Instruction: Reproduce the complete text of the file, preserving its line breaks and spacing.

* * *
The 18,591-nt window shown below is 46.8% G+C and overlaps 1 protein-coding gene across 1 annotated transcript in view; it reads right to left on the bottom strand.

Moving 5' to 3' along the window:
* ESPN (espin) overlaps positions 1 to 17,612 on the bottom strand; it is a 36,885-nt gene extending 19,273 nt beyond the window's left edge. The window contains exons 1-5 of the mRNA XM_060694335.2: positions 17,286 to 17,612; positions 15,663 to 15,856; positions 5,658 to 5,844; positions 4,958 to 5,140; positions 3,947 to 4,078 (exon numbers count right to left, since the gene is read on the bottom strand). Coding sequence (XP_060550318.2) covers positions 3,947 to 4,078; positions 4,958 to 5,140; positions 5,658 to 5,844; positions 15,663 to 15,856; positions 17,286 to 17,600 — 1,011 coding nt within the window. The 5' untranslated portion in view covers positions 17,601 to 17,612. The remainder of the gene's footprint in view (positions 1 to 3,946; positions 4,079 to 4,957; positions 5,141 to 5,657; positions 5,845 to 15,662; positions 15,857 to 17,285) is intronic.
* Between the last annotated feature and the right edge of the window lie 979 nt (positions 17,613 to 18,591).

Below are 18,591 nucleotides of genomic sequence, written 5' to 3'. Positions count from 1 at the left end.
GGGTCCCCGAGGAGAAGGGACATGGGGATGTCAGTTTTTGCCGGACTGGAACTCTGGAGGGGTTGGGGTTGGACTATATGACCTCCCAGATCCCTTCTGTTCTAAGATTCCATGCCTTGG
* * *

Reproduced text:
The 18,591-nt window shown below is 46.8% G+C and overlaps 1 protein-coding gene across 1 annotated transcript in view; it reads right to left on the bottom strand.

Moving 5' to 3' along the window:
* ESPN (espin) overlaps positions 1 to 17,612 on the bottom strand; it is a 36,885-nt gene extending 19,273 nt beyond the window's left edge. The window contains exons 1-5 of the mRNA XM_060694335.2: positions 17,286 to 17,612; positions 15,663 to 15,856; positions 5,658 to 5,844; positions 4,958 to 5,140; positions 3,947 to 4,078 (exon numbers count right to left, since the gene is read on the bottom strand). Coding sequence (XP_060550318.2) covers positions 3,947 to 4,078; positions 4,958 to 5,140; positions 5,658 to 5,844; positions 15,663 to 15,856; positions 17,286 to 17,600 — 1,011 coding nt within the window. The 5' untranslated portion in view covers positions 17,601 to 17,612. The remainder of the gene's footprint in view (positions 1 to 3,946; positions 4,079 to 4,957; positions 5,141 to 5,657; positions 5,845 to 15,662; positions 15,857 to 17,285) is intronic.
* Between the last annotated feature and the right edge of the window lie 979 nt (positions 17,613 to 18,591).

Below are 18,591 nucleotides of genomic sequence, written 5' to 3'. Positions count from 1 at the left end.
GGGTCCCCGAGGAGAAGGGACATGGGGATGTCAGTTTTTGCCGGACTGGAACTCTGGAGGGGTTGGGGTTGGACTATATGACCTCCCAGATCCCTTCTGTTCTAAGATTCCATGCCTTGG